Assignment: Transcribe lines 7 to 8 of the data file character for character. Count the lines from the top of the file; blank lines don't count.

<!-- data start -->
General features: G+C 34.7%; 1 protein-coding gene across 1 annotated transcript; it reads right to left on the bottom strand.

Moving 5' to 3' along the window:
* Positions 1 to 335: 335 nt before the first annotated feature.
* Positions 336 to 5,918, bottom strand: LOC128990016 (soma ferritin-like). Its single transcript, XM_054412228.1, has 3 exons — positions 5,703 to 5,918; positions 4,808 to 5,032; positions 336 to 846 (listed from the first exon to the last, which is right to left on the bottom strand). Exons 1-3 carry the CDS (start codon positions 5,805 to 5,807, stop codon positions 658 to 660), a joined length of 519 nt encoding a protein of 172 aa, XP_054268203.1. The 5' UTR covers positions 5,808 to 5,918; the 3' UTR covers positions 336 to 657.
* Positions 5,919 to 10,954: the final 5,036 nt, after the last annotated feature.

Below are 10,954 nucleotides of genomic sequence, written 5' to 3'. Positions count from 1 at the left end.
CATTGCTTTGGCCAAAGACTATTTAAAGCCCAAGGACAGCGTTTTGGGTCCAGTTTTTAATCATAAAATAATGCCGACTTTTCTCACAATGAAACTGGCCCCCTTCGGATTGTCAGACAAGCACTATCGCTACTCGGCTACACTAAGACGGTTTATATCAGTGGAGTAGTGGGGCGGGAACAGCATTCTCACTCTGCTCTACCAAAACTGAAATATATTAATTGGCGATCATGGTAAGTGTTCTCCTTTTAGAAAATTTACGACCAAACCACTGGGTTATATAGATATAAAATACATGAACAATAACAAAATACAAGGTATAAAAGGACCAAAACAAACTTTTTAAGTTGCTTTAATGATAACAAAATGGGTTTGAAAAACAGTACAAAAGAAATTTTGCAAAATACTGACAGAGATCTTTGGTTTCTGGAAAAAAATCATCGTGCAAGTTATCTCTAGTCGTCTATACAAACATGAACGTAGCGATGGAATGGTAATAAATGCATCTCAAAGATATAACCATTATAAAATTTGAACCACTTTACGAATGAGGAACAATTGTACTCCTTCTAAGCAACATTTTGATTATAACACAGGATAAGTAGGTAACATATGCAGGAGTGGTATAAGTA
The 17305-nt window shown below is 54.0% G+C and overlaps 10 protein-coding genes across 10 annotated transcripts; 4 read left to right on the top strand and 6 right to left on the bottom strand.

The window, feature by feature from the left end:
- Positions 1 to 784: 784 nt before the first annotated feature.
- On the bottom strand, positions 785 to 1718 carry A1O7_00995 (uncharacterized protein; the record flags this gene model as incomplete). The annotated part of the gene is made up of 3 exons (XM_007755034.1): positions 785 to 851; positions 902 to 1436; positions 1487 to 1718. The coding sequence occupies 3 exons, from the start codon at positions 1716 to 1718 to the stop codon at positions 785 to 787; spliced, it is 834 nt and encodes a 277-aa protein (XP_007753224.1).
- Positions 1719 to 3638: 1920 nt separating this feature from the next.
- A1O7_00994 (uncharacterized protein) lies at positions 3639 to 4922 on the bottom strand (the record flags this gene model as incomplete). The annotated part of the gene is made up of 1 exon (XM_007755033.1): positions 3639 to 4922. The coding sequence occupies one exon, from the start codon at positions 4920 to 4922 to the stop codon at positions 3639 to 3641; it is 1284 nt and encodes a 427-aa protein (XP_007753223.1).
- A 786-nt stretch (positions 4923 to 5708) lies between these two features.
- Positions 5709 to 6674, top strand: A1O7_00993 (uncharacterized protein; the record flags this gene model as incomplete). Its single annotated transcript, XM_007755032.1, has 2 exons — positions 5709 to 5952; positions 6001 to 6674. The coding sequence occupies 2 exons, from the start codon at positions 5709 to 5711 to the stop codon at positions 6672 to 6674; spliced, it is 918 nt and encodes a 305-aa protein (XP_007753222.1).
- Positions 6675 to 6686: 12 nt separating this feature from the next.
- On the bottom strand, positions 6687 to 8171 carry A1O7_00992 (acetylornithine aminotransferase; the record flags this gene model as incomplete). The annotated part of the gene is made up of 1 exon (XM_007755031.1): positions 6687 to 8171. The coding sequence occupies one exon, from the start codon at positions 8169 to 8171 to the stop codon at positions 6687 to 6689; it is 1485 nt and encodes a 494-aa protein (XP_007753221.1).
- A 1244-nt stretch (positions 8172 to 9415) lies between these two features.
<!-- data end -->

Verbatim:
CATTGCTTTGGCCAAAGACTATTTAAAGCCCAAGGACAGCGTTTTGGGTCCAGTTTTTAATCATAAAATAATGCCGACTTTTCTCACAATGAAACTGGCCCCCTTCGGATTGTCAGACAAGCACTATCGCTACTCGGCTACACTAAGACGGTTTATATCAGTGGAGTAGTGGGGCGGGAACAGCATTCTCACTCTGCTCTACCAAAACTGAAATATATTAATTGGCGATCATGGTAAGTGTTCTCCTTTTAGAAAATTTACGACCAAACCACTGGGTTATATAGATATAAAATACATGAACAATAACAAAATACAAGGTATAAAAGGACCAAAACAAACTTTTTAAGTTGCTTTAATGATAACAAAATGGGTTTGAAAAACAGTACAAAAGAAATTTTGCAAAATACTGACAGAGATCTTTGGTTTCTGGAAAAAAATCATCGTGCAAGTTATCTCTAGTCGTCTATACAAACATGAACGTAGCGATGGAATGGTAATAAATGCATCTCAAAGATATAACCATTATAAAATTTGAACCACTTTACGAATGAGGAACAATTGTACTCCTTCTAAGCAACATTTTGATTATAACACAGGATAAGTAGGTAACATATGCAGGAGTGGTATAAGTA
The 17305-nt window shown below is 54.0% G+C and overlaps 10 protein-coding genes across 10 annotated transcripts; 4 read left to right on the top strand and 6 right to left on the bottom strand.